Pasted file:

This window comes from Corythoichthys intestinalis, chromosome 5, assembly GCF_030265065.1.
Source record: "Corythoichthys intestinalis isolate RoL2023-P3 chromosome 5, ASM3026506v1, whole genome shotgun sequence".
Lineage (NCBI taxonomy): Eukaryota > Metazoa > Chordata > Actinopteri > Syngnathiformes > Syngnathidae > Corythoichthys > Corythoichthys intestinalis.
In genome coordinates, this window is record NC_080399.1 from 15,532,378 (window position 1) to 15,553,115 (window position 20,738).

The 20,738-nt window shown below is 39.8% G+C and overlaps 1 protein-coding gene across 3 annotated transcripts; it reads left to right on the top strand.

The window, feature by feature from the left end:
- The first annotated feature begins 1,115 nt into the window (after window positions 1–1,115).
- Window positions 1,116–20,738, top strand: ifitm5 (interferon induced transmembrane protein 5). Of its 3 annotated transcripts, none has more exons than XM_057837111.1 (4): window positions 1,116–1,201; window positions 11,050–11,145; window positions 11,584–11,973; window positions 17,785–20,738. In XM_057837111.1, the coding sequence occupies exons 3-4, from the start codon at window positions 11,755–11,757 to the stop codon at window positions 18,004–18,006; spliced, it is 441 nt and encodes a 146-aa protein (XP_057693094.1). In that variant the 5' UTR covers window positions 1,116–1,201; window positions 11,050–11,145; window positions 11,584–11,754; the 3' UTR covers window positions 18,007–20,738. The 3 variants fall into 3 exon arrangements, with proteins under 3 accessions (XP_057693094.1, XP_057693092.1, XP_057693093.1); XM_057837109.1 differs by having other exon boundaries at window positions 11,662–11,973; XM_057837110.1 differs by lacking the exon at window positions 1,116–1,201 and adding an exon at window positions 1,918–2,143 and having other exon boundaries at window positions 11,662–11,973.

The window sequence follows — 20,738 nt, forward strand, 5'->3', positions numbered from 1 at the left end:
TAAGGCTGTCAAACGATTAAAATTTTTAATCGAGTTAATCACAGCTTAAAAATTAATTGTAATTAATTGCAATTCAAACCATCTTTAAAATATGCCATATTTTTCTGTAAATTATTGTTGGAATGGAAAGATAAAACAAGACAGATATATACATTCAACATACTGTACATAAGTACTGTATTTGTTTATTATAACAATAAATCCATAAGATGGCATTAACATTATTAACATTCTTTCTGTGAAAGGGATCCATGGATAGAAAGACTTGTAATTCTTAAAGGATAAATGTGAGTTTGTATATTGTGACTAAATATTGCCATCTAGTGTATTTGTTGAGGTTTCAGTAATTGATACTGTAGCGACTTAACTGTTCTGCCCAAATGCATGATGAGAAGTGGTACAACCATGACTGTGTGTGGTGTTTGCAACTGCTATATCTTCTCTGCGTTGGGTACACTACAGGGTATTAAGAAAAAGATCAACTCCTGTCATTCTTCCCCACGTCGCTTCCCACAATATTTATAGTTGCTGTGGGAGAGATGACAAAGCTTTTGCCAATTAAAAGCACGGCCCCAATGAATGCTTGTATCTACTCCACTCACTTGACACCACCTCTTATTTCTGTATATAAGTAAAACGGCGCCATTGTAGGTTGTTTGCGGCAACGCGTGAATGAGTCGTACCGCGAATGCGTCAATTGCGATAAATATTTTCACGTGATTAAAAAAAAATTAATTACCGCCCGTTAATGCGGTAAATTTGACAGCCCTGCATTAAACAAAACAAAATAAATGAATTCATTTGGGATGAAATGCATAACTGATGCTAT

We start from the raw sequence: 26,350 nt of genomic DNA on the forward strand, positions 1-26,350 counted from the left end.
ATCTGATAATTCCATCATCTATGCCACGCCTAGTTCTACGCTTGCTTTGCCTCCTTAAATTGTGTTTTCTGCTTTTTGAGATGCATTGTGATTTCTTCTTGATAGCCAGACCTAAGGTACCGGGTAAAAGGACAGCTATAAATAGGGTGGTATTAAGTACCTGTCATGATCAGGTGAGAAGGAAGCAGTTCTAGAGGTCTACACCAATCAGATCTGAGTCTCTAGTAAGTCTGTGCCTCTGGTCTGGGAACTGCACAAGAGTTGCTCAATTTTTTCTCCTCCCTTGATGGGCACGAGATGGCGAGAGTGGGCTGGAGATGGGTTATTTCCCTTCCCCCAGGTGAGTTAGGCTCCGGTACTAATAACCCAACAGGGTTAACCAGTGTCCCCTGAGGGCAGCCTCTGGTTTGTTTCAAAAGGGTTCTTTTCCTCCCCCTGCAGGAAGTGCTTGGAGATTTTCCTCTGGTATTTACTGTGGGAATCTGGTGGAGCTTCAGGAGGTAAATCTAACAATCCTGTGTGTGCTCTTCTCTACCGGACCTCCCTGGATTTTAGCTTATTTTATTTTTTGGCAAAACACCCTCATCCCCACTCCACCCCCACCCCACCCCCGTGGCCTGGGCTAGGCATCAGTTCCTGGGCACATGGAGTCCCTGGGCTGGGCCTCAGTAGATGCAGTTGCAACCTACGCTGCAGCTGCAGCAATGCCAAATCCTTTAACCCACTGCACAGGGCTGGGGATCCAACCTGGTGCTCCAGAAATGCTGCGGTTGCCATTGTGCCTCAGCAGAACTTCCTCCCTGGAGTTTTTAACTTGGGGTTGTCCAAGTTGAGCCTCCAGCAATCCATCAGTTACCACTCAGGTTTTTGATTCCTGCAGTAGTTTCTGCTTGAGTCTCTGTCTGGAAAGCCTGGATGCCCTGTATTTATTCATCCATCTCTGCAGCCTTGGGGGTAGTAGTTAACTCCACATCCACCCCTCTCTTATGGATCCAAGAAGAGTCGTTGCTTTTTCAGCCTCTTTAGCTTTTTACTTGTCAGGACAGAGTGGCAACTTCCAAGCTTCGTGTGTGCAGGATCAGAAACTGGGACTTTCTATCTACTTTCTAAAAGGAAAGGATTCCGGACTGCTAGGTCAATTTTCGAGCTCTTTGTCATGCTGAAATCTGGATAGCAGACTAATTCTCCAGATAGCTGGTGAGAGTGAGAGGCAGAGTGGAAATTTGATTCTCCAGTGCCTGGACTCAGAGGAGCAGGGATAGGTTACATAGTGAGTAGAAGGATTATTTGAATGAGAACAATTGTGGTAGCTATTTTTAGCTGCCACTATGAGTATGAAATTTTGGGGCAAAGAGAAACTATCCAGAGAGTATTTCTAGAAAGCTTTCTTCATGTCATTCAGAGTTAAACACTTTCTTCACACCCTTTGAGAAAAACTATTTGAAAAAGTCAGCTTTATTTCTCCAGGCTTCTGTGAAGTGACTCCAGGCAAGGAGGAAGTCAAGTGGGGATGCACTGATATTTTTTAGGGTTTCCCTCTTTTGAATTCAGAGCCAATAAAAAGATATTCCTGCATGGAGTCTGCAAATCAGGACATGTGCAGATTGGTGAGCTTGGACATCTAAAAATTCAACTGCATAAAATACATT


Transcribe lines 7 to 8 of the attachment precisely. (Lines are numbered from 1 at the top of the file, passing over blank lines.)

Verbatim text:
- The first annotated feature begins 1,115 nt into the window (after window positions 1–1,115).
- Window positions 1,116–20,738, top strand: ifitm5 (interferon induced transmembrane protein 5). Of its 3 annotated transcripts, none has more exons than XM_057837111.1 (4): window positions 1,116–1,201; window positions 11,050–11,145; window positions 11,584–11,973; window positions 17,785–20,738. In XM_057837111.1, the coding sequence occupies exons 3-4, from the start codon at window positions 11,755–11,757 to the stop codon at window positions 18,004–18,006; spliced, it is 441 nt and encodes a 146-aa protein (XP_057693094.1). In that variant the 5' UTR covers window positions 1,116–1,201; window positions 11,050–11,145; window positions 11,584–11,754; the 3' UTR covers window positions 18,007–20,738. The 3 variants fall into 3 exon arrangements, with proteins under 3 accessions (XP_057693094.1, XP_057693092.1, XP_057693093.1); XM_057837109.1 differs by having other exon boundaries at window positions 11,662–11,973; XM_057837110.1 differs by lacking the exon at window positions 1,116–1,201 and adding an exon at window positions 1,918–2,143 and having other exon boundaries at window positions 11,662–11,973.